With the postseason and draft now finished, the activity is really about to pick up with free agency now just hours away from officially opening. What storylines lie ahead around the league in what is shaping up to be a busy NHL offseason? Next up in our Offseason Keys series is a look at the St. Louis Blues.
What a strange season it was for St. Louis. They were a team that was believed to be on the way up following the offseason acquisition of Ryan O’Reilly. Instead, they were in the basement around the halfway point of the year. A relative unknown was brought up as their backup goalie at this time and the team took off. They worked their way up to second in the division and then got it done in the postseason as they won the Western Conference crown before defeating Boston in the Stanley Cup Final. As a result, their offseason to-do list isn’t as big as some other teams. Here’s what will be on the horizon for them.
Schenn Extension Talks
While Brayden Schenn took a step back offensively after a career year in 2018-19 (O’Reilly’s addition was a big factor), the center was still a big part of their attack. He eventually settled in on their second line and the potential is there for that to be a nice one-two punch down the middle for a while.
However, the 27-year-old is entering the final year of his contract and is slated to hit the open market next summer. We’ve seen the going rate for second-tier centers go up considerably in recent years and as someone who at the very least is a capable second liner, Schenn is going to be in that mix. Accordingly, he should be looking at a minimum of a $2MM increase on his current $5.125MM AAV.
Will he be seeking more than O’Reilly’s $7.5MM? Will GM Doug Armstrong be using that as sort of a hard cap for as high as he’s willing to go? (It’s worth noting that Vladimir Tarasenko also sits at $7.5MM.) As is always the case at this time of year, it’s not a pressing need but for certainty moving forward, expect the Blues to at least get a sense of what the parameters of a new deal for Schenn will be.
New Contract For Binnington
Jordan Binnington’s rise from being a goalie that got loaned to Boston’s farm team in 2017-18 after he blocked an ECHL demotion to anchoring their second-half turnaround and helping lead them to the Stanley Cup was certainly fascinating. From a contract standpoint, what’s to come could be just as interesting to follow.
What is the going rate for a Cup-winning goalie that has a grand total of 33 career regular season games under his belt (all but one of which came in the same season)? Simply put, there isn’t one. There isn’t anything close to one so this is uncharted territory here. He’s also arbitration-eligible which just adds another wrinkle to the equation.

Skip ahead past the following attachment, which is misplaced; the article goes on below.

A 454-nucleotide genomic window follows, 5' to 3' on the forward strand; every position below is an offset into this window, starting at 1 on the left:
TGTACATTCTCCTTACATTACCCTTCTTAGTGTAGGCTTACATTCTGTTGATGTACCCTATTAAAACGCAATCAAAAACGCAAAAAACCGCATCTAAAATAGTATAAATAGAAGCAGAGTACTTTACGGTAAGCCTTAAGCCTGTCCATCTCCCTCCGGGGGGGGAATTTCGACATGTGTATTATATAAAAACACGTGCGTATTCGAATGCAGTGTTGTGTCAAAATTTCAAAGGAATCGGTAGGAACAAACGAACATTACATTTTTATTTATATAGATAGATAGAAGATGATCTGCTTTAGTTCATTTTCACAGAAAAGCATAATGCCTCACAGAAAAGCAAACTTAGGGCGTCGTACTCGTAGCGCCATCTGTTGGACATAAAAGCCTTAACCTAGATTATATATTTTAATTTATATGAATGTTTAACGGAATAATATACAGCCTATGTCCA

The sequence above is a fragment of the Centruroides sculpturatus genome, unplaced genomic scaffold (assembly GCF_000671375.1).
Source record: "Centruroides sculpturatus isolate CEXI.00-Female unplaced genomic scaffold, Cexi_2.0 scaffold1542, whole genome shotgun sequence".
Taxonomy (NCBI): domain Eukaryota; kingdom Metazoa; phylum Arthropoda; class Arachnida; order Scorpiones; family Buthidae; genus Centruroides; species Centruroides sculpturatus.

At the very least, given how he took over for Jake Allen down the stretch and in the playoffs, Binnington’s camp will likely be seeking a price tag that’s equal to or greater than the $4.35MM AAV that Allen carries. But how much higher is justifiable? He has basically had one good season so he’s not going to be able to command top dollar or even the type of money that a proven multi-year starter could fetch.
The other question the two sides will have to work through is the term. There’s risk here for both sides. If the Blues commit long-term and he falters, it will be a tough contract to get out from under it. On the other hand, if Binnington fares well, he could wind up leaving a lot of money on the table by locking in now. A short-term deal could be safer for the Blues but riskier on Binnington’s end. There’s a lot to work through here. They’ll get a contract done but the process of how they get there is going to be worth following.
Add Defense Prospects
While the Blues have some short-term work to do to get their bottom-six forward group re-signed, they have a longer-term concern that they may be looking to address. Their NHL defense corps is basically set once RFA Joel Edmundson re-signs. However, there isn’t much depth behind that group in the minors which is something they’ll likely look to address on the open market with some two-way contracts and get a player or two that can be recalled in a pinch when injuries hit.
Beyond that, their prospect pipeline is fairly thin at that position beyond 2018 draft pick Scott Perunovich. Depending on what they’re able to do in free agency, a forward or two could eventually be squeezed out and if that’s the case, expect Armstrong to try to target defense prospects in any trades they try to make over the coming months.
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